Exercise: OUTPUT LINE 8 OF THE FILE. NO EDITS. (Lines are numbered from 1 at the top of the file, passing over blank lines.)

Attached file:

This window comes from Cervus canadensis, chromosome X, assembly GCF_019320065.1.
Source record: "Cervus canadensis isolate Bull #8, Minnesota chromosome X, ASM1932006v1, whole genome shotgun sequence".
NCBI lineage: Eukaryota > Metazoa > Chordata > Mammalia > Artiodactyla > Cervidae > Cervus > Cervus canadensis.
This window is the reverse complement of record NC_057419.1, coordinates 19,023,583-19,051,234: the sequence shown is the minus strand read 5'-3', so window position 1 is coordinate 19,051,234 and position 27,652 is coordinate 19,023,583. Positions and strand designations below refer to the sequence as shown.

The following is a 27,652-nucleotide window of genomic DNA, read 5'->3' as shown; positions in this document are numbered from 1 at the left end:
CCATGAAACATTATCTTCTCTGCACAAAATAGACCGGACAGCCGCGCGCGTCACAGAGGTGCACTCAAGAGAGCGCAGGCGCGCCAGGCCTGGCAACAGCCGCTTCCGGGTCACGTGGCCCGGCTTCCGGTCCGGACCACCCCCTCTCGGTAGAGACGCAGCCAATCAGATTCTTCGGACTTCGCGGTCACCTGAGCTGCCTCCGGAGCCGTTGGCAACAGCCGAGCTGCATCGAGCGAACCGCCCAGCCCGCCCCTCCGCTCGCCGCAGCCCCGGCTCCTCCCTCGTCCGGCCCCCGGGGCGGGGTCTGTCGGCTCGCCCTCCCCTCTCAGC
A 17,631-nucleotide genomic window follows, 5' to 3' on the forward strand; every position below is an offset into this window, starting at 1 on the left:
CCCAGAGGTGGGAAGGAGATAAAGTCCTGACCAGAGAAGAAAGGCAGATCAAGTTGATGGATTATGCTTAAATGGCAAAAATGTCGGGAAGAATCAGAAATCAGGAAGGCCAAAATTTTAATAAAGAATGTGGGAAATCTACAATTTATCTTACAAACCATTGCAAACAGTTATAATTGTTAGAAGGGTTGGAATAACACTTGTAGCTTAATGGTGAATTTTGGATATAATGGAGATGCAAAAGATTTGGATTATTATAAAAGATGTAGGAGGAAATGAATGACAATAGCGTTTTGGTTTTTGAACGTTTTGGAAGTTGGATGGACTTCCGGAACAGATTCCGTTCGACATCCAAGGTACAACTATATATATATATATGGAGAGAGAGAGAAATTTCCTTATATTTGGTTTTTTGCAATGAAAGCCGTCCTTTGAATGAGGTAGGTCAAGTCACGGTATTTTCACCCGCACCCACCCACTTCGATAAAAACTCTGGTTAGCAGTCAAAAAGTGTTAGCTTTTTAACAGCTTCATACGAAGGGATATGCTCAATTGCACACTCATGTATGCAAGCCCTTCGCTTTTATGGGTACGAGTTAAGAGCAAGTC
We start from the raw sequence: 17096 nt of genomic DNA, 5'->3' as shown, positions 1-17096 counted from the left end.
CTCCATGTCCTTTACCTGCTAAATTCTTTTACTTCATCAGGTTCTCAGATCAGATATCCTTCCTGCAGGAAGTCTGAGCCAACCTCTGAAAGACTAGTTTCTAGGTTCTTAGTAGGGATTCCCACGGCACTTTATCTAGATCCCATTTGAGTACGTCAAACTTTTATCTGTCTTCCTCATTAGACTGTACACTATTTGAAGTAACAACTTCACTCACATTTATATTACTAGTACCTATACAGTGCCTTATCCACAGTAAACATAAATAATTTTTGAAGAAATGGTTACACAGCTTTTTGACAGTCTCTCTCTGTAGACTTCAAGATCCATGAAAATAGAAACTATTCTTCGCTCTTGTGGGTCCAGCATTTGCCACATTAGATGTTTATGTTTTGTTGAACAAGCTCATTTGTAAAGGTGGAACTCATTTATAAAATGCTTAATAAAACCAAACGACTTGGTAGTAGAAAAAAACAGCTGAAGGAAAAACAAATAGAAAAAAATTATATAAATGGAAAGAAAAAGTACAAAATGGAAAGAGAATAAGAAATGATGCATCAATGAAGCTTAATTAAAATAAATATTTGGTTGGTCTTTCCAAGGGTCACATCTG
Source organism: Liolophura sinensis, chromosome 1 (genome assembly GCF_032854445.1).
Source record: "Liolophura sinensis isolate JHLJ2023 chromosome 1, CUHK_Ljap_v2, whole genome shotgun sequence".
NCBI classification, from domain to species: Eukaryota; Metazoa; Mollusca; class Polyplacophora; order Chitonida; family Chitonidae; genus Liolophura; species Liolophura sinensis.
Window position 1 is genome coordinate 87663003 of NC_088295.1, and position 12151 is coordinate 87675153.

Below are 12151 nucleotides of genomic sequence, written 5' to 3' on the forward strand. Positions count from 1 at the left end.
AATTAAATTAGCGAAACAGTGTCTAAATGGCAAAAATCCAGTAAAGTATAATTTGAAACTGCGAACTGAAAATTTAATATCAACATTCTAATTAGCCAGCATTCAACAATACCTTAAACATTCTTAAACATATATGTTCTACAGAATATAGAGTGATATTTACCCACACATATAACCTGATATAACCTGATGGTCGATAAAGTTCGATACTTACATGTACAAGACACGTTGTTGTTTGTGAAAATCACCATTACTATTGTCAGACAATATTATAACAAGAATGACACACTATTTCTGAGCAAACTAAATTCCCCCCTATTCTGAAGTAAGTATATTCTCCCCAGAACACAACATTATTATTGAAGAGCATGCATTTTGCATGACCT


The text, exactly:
CCCAGAGGTGGGAAGGAGATAAAGTCCTGACCAGAGAAGAAAGGCAGATCAAGTTGATGGATTATGCTTAAATGGCAAAAATGTCGGGAAGAATCAGAAATCAGGAAGGCCAAAATTTTAATAAAGAATGTGGGAAATCTACAATTTATCTTACAAACCATTGCAAACAGTTATAATTGTTAGAAGGGTTGGAATAACACTTGTAGCTTAATGGTGAATTTTGGATATAATGGAGATGCAAAAGATTTGGATTATTATAAAAGATGTAGGAGGAAATGAATGACAATAGCGTTTTGGTTTTTGAACGTTTTGGAAGTTGGATGGACTTCCGGAACAGATTCCGTTCGACATCCAAGGTACAACTATATATATATATATGGAGAGAGAGAGAAATTTCCTTATATTTGGTTTTTTGCAATGAAAGCCGTCCTTTGAATGAGGTAGGTCAAGTCACGGTATTTTCACCCGCACCCACCCACTTCGATAAAAACTCTGGTTAGCAGTCAAAAAGTGTTAGCTTTTTAACAGCTTCATACGAAGGGATATGCTCAATTGCACACTCATGTATGCAAGCCCTTCGCTTTTATGGGTACGAGTTAAGAGCAAGTC